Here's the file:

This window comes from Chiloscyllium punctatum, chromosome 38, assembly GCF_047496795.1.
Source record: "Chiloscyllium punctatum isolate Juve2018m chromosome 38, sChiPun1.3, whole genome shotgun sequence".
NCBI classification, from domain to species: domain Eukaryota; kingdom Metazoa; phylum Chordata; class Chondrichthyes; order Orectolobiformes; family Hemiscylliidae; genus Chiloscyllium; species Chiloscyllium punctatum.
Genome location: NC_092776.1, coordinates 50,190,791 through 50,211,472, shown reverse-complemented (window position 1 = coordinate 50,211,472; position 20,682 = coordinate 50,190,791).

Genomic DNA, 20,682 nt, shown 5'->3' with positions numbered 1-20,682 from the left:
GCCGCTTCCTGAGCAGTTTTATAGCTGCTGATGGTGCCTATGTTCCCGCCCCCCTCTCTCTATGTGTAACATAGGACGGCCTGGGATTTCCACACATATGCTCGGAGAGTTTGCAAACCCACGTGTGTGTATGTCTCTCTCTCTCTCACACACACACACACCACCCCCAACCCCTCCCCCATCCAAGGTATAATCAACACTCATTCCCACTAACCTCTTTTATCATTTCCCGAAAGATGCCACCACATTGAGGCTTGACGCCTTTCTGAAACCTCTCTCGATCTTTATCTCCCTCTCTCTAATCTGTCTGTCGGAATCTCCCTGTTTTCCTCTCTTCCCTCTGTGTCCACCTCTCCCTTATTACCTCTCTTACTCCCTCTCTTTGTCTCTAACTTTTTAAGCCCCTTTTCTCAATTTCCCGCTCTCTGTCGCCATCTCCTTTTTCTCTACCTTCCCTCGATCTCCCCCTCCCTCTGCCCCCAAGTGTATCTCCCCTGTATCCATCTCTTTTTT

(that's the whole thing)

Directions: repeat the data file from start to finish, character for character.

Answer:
This window comes from Chiloscyllium punctatum, chromosome 38, assembly GCF_047496795.1.
Source record: "Chiloscyllium punctatum isolate Juve2018m chromosome 38, sChiPun1.3, whole genome shotgun sequence".
NCBI classification, from domain to species: domain Eukaryota; kingdom Metazoa; phylum Chordata; class Chondrichthyes; order Orectolobiformes; family Hemiscylliidae; genus Chiloscyllium; species Chiloscyllium punctatum.
Genome location: NC_092776.1, coordinates 50,190,791 through 50,211,472, shown reverse-complemented (window position 1 = coordinate 50,211,472; position 20,682 = coordinate 50,190,791).

Genomic DNA, 20,682 nt, shown 5'->3' with positions numbered 1-20,682 from the left:
GCCGCTTCCTGAGCAGTTTTATAGCTGCTGATGGTGCCTATGTTCCCGCCCCCCTCTCTCTATGTGTAACATAGGACGGCCTGGGATTTCCACACATATGCTCGGAGAGTTTGCAAACCCACGTGTGTGTATGTCTCTCTCTCTCTCACACACACACACACCACCCCCAACCCCTCCCCCATCCAAGGTATAATCAACACTCATTCCCACTAACCTCTTTTATCATTTCCCGAAAGATGCCACCACATTGAGGCTTGACGCCTTTCTGAAACCTCTCTCGATCTTTATCTCCCTCTCTCTAATCTGTCTGTCGGAATCTCCCTGTTTTCCTCTCTTCCCTCTGTGTCCACCTCTCCCTTATTACCTCTCTTACTCCCTCTCTTTGTCTCTAACTTTTTAAGCCCCTTTTCTCAATTTCCCGCTCTCTGTCGCCATCTCCTTTTTCTCTACCTTCCCTCGATCTCCCCCTCCCTCTGCCCCCAAGTGTATCTCCCCTGTATCCATCTCTTTTTT